Every nation depends on its own version of low-wage labor, but in South Korea, there is a twist: Those workers increasingly tend to come from the very generation that spearheaded the country’s 65-year rise to prosperity.
GANGNEUNG, South Korea — Hockey players from Finland were circling with the puck, finishing off the final seconds of a win against Germany, and then the clock hit zero. Some arena rock music came on. Players filed into lines for handshakes. A public-address announcer ran through the final statistics, and slowly, the fans filed out, leaving the arena empty, except for all the things left behind.
“OK, everybody in position,” a cleaning manager told about 20 older workers, and then it was time for the next act at the Gangneung Hockey Center, just one of the Winter Olympics venues where a South Korean societal crisis hides in plain sight.
Because as the fans neared the exits, a new set of people was entering the arena.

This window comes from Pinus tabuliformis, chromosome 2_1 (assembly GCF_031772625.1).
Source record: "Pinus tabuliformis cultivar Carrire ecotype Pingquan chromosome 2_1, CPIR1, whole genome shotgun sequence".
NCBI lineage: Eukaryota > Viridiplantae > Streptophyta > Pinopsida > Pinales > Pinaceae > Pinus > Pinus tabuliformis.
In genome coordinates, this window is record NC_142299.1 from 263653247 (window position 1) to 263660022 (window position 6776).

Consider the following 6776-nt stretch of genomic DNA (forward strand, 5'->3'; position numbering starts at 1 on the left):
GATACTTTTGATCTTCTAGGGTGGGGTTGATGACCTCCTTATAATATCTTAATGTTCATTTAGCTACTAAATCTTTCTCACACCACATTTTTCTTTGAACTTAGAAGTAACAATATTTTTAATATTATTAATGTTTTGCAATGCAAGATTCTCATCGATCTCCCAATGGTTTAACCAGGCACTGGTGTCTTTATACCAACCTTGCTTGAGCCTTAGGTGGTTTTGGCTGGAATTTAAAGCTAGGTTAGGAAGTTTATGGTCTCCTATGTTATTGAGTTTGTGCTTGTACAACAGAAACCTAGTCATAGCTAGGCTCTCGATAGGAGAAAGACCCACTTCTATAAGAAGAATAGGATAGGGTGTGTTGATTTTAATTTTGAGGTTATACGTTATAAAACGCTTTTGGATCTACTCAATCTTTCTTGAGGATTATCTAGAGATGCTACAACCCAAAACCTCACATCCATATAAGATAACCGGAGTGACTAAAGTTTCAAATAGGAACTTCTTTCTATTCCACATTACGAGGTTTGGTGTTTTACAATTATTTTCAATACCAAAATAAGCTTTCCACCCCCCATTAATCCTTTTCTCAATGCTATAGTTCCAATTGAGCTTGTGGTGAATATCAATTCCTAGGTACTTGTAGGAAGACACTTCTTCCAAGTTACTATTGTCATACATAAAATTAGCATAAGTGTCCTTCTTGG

The man who walked toward Section 212, holding a plastic bag, picking up Coke bottles and potato-chip packaging, was 67.
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The woman who headed toward Section 214, using a hand rag to clean the seats, scrubbing away shoe tracks and smeared chocolate, was 68.
The man who cleaned Section 110, mopping the aisles, was 78.
The man who helped clean the bathrooms, wiping the floors and stocking the toilet paper, was 82.
And they had to move quickly. In 90 minutes, the arena doors would reopen, and another hockey game would start. All fans would notice was a clean arena.
“Knees. Shoulders. It all hurts,” said one worker, Lee Seon-dae, 68. “I’m too tired to do this.”
Every nation depends on its own version of low-wage labor, but in South Korea, there is a twist: Those workers increasingly tend to come from the very generation that spearheaded the country’s 65-year rise to prosperity. As it has aged, that generation has become drastically more vulnerable and impoverished than the rest of the country, sliding backward because of a meager safety net and diminishing support from their children. Nearly half of South Korean seniors live in relative poverty — the highest rate, by far, in the industrialized world. As a result, at a time they should be retired, they have gone looking for minimum-wage work.